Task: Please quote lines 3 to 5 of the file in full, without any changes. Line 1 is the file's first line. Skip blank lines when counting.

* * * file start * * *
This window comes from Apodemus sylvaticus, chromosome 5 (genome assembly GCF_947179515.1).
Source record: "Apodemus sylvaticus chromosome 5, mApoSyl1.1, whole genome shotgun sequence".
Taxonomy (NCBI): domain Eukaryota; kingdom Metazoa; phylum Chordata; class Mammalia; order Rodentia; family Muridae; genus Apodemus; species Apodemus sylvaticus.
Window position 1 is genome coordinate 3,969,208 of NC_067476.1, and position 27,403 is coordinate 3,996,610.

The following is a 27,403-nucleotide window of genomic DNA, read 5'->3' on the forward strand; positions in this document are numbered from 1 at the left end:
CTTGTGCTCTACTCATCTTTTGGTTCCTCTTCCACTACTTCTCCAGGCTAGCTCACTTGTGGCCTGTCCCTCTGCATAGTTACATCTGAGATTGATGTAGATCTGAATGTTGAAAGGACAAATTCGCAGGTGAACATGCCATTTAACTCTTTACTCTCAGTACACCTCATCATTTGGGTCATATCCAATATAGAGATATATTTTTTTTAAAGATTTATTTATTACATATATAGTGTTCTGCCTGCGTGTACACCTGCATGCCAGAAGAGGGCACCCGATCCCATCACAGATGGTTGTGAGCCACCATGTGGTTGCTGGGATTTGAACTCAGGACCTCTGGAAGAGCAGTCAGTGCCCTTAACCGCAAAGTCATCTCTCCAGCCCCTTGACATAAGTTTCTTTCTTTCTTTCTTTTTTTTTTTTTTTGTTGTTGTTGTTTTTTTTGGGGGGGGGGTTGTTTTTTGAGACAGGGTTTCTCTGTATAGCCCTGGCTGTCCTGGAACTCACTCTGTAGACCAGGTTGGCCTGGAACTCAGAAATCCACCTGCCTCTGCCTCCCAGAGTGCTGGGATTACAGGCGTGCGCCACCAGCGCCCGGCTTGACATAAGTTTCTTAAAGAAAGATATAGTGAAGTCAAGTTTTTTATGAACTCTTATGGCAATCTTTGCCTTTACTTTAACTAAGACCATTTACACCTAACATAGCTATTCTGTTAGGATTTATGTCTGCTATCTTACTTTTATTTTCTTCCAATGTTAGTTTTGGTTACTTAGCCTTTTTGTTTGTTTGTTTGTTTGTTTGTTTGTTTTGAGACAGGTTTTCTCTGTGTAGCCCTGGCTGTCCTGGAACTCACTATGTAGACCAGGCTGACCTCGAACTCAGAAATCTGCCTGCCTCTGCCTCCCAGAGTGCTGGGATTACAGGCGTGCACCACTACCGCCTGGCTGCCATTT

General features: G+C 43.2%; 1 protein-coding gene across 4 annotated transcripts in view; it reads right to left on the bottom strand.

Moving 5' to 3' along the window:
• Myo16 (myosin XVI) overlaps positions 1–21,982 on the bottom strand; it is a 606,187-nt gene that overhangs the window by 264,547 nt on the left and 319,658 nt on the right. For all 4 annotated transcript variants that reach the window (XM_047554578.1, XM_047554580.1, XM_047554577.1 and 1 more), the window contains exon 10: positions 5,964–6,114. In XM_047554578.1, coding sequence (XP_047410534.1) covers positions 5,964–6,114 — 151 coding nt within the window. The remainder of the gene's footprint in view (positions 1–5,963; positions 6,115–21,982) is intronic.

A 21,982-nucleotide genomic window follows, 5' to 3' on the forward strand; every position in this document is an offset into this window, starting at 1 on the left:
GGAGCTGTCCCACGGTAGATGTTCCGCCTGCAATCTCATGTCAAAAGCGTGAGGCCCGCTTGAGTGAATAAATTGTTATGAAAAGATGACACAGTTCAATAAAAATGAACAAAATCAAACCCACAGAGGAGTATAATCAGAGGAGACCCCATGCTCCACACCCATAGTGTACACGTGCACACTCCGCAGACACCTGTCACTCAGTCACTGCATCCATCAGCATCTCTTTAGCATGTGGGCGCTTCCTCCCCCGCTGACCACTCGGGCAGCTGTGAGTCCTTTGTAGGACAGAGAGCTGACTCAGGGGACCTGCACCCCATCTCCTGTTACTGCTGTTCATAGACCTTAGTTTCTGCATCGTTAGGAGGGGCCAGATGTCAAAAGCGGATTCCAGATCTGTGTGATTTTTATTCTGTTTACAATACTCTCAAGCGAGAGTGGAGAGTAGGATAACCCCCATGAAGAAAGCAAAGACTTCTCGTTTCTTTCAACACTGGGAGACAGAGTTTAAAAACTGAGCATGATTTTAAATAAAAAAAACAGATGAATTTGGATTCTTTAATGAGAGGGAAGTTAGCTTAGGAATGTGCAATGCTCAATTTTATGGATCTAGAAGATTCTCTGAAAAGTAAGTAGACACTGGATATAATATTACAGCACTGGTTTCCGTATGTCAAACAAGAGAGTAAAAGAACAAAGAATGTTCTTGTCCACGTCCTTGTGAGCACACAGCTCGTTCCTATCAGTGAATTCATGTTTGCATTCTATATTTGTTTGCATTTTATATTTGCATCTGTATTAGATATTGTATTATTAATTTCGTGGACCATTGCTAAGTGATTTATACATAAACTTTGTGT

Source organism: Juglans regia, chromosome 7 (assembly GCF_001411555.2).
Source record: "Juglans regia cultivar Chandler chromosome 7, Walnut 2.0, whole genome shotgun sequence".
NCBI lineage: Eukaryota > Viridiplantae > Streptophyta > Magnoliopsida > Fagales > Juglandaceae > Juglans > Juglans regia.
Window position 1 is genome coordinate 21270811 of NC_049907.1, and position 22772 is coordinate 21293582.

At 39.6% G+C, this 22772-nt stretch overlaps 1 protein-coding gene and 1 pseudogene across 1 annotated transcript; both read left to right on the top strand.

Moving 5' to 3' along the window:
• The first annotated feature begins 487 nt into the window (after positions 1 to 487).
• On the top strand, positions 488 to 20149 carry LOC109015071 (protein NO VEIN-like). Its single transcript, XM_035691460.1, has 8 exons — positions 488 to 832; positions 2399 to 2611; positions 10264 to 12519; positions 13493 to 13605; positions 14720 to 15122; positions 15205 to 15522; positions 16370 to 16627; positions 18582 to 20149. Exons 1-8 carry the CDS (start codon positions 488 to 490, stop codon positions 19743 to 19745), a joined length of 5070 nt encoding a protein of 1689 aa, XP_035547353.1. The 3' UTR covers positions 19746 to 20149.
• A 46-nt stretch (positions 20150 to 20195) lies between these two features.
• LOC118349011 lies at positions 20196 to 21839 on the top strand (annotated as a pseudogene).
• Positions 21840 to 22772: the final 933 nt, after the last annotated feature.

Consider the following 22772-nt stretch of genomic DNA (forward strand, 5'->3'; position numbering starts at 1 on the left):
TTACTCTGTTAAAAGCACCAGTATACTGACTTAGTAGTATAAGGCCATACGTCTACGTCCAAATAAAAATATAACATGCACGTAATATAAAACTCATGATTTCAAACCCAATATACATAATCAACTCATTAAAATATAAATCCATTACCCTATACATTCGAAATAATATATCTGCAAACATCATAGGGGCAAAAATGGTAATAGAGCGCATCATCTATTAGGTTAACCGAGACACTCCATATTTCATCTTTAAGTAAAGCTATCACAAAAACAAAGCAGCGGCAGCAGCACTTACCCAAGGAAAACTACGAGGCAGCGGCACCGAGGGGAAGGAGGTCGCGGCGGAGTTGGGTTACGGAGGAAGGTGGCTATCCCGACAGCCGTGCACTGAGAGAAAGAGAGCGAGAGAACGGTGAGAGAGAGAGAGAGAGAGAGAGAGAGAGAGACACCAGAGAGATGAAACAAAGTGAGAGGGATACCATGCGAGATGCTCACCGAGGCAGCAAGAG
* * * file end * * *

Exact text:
Taxonomy (NCBI): domain Eukaryota; kingdom Metazoa; phylum Chordata; class Mammalia; order Rodentia; family Muridae; genus Apodemus; species Apodemus sylvaticus.
Window position 1 is genome coordinate 3,969,208 of NC_067476.1, and position 27,403 is coordinate 3,996,610.

The following is a 27,403-nucleotide window of genomic DNA, read 5'->3' on the forward strand; positions in this document are numbered from 1 at the left end: